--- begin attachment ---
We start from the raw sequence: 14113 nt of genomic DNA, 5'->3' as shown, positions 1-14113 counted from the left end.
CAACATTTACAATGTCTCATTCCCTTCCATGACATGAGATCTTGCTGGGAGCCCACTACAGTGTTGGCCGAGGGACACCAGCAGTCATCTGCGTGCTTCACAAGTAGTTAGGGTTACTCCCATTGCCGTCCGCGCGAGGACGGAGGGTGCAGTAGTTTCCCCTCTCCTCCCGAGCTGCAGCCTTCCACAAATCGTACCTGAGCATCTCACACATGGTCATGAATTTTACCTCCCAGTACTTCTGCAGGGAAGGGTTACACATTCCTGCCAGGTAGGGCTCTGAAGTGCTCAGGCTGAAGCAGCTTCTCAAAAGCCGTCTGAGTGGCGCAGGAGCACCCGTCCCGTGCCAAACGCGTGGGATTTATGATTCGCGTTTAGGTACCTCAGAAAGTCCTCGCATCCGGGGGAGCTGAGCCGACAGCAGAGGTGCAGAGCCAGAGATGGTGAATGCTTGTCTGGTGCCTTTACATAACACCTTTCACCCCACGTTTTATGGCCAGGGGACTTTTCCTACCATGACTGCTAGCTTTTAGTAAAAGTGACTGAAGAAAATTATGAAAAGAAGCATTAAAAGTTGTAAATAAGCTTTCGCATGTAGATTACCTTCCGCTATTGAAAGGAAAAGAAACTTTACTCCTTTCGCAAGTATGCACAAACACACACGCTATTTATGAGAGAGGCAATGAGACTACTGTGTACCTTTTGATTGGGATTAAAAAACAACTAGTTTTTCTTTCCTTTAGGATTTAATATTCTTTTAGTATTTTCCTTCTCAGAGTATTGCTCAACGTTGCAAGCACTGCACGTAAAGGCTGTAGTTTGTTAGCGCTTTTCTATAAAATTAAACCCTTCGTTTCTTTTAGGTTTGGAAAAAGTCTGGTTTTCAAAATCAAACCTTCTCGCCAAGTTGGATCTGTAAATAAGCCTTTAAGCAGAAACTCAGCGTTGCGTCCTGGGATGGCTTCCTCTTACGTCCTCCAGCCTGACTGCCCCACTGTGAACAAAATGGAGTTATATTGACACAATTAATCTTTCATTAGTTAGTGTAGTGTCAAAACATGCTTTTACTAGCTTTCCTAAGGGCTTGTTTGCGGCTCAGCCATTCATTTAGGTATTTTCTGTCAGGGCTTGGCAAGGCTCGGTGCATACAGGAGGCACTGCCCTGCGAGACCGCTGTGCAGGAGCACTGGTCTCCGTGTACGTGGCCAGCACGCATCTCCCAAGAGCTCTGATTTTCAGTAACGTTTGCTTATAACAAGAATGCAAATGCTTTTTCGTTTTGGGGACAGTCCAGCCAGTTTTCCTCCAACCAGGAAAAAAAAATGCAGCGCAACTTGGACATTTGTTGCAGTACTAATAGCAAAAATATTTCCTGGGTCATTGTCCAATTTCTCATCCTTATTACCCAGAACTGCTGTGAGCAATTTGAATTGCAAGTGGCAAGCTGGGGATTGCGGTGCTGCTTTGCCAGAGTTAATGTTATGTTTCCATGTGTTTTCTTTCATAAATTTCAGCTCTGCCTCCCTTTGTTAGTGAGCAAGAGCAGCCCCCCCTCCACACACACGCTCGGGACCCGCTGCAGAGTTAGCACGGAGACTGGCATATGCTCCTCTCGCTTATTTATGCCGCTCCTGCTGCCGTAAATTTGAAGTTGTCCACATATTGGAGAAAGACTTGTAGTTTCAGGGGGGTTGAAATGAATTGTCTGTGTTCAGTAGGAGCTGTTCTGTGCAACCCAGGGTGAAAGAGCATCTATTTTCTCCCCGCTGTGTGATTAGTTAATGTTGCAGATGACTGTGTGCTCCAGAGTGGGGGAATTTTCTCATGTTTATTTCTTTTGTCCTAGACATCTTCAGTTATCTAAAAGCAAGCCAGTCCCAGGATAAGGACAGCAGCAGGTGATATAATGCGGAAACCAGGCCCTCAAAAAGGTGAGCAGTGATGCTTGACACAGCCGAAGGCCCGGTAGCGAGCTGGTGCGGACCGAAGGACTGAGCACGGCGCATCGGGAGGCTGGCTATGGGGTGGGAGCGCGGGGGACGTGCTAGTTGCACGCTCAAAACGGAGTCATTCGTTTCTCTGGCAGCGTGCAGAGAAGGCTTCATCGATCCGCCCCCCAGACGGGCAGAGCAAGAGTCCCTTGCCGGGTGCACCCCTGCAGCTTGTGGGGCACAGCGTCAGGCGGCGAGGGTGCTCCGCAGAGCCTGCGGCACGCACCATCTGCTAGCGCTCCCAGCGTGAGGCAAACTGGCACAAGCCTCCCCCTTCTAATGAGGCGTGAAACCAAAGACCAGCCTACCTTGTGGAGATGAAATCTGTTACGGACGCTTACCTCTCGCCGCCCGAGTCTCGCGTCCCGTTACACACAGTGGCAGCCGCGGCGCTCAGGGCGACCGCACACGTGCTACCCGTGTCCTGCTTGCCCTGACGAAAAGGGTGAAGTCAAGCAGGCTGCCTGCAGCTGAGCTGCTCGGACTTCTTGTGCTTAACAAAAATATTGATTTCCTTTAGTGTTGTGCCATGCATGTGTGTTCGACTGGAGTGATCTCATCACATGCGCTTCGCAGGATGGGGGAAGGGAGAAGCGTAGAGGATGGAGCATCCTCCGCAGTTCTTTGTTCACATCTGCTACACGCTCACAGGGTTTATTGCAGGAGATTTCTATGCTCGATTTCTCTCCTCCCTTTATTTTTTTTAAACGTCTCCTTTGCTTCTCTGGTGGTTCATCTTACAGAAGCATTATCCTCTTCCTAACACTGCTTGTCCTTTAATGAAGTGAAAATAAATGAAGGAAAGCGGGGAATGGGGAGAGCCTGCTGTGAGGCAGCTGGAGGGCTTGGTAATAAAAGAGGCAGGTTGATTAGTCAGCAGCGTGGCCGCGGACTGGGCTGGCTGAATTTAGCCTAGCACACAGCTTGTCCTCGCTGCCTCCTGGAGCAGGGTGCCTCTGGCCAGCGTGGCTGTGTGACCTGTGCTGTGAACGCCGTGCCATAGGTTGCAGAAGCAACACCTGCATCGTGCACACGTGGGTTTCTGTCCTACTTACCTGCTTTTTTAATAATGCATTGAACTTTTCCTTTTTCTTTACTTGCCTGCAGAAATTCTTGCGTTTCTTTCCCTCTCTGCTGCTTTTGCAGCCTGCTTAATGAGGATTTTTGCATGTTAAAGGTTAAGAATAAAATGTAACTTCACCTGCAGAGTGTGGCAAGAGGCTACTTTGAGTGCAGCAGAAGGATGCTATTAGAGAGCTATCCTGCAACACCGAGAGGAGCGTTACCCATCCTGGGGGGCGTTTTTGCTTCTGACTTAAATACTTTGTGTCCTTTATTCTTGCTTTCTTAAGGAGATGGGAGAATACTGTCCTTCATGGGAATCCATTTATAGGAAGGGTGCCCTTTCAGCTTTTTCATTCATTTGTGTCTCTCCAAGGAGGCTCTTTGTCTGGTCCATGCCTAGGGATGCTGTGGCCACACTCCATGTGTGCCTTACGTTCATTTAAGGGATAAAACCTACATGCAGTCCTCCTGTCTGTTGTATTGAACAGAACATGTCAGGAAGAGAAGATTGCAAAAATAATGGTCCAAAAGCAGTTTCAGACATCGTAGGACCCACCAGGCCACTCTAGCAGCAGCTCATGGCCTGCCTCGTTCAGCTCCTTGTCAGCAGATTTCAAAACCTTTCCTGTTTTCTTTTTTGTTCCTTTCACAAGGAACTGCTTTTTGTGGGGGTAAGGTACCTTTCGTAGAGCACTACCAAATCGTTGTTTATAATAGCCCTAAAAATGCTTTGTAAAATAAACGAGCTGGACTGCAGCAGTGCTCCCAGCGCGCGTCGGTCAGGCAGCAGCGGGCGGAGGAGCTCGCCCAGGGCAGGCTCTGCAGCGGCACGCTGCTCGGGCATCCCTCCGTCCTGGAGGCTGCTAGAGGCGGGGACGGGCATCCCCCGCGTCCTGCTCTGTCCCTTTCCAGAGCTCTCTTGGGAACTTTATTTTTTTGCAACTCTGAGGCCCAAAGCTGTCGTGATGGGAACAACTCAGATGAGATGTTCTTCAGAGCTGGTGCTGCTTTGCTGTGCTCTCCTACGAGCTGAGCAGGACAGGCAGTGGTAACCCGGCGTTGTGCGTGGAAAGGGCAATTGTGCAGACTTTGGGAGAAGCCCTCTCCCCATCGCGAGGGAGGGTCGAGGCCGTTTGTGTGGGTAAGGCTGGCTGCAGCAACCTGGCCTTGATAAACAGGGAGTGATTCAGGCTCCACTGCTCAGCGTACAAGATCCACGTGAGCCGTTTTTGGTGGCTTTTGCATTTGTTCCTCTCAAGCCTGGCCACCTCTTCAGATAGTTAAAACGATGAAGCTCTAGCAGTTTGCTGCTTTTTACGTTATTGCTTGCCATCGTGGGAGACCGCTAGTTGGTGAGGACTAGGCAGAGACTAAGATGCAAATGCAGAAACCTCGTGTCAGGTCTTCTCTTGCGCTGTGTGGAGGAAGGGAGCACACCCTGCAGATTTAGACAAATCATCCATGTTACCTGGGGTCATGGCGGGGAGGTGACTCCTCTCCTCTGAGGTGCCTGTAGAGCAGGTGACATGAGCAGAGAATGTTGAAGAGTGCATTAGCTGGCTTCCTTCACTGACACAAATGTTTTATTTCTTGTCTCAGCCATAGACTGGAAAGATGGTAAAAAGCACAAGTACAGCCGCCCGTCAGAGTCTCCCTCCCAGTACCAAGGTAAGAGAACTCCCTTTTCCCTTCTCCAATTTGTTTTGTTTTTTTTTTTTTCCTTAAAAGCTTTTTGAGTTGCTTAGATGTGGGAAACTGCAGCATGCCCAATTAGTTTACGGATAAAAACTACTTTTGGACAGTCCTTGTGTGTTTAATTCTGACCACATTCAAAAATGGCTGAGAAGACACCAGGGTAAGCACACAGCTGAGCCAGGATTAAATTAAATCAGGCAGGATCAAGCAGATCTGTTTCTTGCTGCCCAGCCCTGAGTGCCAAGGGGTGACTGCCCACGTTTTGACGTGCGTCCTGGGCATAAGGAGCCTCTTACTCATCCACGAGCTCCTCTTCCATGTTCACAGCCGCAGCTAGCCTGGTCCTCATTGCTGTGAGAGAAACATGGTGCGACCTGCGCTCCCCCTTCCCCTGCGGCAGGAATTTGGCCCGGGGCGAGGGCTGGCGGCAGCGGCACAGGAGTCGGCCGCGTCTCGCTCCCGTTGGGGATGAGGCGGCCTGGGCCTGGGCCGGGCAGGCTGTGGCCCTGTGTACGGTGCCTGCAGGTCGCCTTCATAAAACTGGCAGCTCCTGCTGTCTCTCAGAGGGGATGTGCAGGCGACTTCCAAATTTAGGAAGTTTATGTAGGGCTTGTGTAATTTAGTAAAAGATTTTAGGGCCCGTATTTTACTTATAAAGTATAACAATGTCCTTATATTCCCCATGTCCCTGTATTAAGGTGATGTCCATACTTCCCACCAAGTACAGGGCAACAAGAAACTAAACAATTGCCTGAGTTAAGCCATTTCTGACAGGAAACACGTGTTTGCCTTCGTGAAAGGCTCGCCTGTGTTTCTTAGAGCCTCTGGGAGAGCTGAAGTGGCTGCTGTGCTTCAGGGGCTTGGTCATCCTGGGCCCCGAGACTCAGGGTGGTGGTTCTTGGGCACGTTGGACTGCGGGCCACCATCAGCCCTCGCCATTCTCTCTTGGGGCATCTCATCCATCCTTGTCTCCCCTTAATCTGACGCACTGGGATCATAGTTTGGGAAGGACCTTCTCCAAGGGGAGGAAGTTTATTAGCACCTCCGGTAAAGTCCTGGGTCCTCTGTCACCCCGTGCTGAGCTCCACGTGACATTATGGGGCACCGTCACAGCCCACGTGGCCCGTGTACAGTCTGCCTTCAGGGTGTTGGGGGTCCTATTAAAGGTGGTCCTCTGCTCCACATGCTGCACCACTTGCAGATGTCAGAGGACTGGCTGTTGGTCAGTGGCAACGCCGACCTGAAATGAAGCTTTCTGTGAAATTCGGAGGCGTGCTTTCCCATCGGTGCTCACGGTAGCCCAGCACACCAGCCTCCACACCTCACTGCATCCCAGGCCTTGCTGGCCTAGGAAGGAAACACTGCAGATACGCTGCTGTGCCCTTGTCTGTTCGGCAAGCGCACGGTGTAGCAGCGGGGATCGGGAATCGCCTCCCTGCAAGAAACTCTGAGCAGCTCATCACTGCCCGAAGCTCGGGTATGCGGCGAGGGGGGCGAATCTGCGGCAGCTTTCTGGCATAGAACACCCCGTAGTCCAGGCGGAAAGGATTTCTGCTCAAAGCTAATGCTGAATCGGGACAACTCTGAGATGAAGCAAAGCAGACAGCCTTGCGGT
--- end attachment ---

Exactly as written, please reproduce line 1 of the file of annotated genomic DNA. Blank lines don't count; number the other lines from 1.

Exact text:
We start from the raw sequence: 14113 nt of genomic DNA, 5'->3' as shown, positions 1-14113 counted from the left end.